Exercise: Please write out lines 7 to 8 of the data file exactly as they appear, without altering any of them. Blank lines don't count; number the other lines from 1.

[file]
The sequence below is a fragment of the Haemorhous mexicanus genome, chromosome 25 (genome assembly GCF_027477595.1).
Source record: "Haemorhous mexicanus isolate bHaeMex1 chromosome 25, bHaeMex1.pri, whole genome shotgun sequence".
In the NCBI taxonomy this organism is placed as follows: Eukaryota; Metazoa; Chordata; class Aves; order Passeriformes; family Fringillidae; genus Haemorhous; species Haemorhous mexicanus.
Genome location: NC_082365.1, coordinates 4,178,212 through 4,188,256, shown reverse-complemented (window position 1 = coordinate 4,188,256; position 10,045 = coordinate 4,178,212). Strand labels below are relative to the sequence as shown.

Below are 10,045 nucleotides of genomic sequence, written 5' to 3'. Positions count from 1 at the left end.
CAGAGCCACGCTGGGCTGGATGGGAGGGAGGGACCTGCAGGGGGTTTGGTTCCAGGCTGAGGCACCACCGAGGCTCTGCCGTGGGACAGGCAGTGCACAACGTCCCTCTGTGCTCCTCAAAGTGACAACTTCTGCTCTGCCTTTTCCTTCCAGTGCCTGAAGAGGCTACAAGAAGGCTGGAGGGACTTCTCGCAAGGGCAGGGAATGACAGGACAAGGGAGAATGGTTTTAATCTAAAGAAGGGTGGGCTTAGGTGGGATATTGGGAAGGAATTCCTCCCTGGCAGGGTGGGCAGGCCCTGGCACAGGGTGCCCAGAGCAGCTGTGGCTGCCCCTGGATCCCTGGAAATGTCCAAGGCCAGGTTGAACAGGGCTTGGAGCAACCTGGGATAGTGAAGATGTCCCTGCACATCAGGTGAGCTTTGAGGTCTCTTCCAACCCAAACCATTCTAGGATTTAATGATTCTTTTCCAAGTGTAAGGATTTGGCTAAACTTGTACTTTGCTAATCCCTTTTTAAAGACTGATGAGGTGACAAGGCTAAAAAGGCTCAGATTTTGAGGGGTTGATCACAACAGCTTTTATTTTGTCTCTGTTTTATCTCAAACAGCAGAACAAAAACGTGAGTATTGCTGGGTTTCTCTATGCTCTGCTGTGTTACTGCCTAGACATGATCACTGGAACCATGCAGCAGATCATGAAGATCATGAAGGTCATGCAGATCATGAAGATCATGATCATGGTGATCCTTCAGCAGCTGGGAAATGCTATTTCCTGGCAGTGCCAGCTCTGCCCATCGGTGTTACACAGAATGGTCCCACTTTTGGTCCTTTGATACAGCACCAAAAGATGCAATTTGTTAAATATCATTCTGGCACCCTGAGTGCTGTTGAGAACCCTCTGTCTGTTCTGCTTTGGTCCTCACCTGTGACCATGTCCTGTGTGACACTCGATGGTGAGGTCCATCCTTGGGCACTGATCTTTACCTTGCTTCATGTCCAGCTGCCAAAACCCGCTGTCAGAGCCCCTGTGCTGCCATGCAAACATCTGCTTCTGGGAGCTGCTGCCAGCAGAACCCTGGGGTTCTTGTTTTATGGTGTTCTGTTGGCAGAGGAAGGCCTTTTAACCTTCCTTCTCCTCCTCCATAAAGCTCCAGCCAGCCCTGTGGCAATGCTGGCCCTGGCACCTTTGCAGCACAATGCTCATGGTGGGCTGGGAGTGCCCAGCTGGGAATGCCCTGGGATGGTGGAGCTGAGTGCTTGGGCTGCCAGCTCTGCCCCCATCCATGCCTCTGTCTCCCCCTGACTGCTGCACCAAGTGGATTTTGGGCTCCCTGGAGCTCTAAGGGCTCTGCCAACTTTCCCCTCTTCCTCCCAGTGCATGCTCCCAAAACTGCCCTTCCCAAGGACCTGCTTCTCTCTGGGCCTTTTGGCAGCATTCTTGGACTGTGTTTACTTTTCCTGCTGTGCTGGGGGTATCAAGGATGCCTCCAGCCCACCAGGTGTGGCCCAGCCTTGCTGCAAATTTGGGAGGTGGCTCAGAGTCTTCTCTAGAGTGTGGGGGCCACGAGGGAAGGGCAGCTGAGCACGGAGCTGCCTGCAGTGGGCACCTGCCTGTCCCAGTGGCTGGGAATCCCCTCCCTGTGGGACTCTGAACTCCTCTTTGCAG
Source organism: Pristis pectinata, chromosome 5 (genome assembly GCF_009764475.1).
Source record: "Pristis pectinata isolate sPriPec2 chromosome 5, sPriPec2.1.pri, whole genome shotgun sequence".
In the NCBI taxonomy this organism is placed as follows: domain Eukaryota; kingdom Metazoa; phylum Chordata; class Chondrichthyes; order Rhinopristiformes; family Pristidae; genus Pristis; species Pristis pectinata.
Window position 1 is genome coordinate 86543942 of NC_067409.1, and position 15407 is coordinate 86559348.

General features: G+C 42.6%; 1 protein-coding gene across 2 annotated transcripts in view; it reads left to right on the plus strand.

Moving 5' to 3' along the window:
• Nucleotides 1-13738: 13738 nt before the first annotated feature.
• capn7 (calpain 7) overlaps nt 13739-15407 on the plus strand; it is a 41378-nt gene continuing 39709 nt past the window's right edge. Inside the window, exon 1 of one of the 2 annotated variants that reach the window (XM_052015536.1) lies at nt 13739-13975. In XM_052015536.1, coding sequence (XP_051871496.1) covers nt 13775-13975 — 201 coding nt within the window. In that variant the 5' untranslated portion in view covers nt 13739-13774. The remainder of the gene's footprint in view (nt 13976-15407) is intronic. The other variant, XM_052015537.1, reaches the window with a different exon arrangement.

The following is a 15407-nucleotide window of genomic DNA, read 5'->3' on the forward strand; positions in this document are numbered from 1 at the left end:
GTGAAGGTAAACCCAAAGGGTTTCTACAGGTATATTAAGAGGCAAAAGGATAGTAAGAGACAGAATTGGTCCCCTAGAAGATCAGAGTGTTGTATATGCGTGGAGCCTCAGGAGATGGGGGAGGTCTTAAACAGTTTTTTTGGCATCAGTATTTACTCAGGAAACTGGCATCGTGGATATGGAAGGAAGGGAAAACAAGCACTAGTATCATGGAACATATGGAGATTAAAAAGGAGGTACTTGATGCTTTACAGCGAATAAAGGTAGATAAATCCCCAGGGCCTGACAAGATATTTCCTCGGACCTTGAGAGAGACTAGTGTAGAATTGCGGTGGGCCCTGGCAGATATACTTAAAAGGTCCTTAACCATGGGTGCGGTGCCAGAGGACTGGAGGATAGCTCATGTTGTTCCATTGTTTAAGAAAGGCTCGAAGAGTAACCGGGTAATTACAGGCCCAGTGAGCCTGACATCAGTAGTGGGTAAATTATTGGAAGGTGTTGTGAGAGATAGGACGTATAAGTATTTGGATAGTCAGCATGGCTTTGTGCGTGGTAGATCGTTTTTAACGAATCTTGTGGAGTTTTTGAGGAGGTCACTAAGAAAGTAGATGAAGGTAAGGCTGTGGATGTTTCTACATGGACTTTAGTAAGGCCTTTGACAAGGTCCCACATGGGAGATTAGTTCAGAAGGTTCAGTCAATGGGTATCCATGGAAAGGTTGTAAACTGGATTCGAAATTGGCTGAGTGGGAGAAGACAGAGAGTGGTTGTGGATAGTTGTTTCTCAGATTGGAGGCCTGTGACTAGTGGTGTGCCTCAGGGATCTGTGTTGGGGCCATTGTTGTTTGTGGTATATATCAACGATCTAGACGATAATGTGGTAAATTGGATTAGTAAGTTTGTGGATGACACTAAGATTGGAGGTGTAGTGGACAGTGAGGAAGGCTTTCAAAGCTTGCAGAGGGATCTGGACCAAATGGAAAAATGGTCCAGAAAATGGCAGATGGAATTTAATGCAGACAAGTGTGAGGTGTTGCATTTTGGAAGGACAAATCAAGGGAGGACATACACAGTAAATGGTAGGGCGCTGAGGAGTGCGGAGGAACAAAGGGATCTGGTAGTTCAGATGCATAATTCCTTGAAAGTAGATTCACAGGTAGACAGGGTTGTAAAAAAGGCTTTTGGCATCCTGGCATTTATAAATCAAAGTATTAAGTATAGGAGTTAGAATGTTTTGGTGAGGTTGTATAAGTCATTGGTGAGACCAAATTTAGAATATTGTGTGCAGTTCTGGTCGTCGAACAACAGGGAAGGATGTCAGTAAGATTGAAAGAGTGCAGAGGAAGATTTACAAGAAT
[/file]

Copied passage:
Source organism: Pristis pectinata, chromosome 5 (genome assembly GCF_009764475.1).
Source record: "Pristis pectinata isolate sPriPec2 chromosome 5, sPriPec2.1.pri, whole genome shotgun sequence".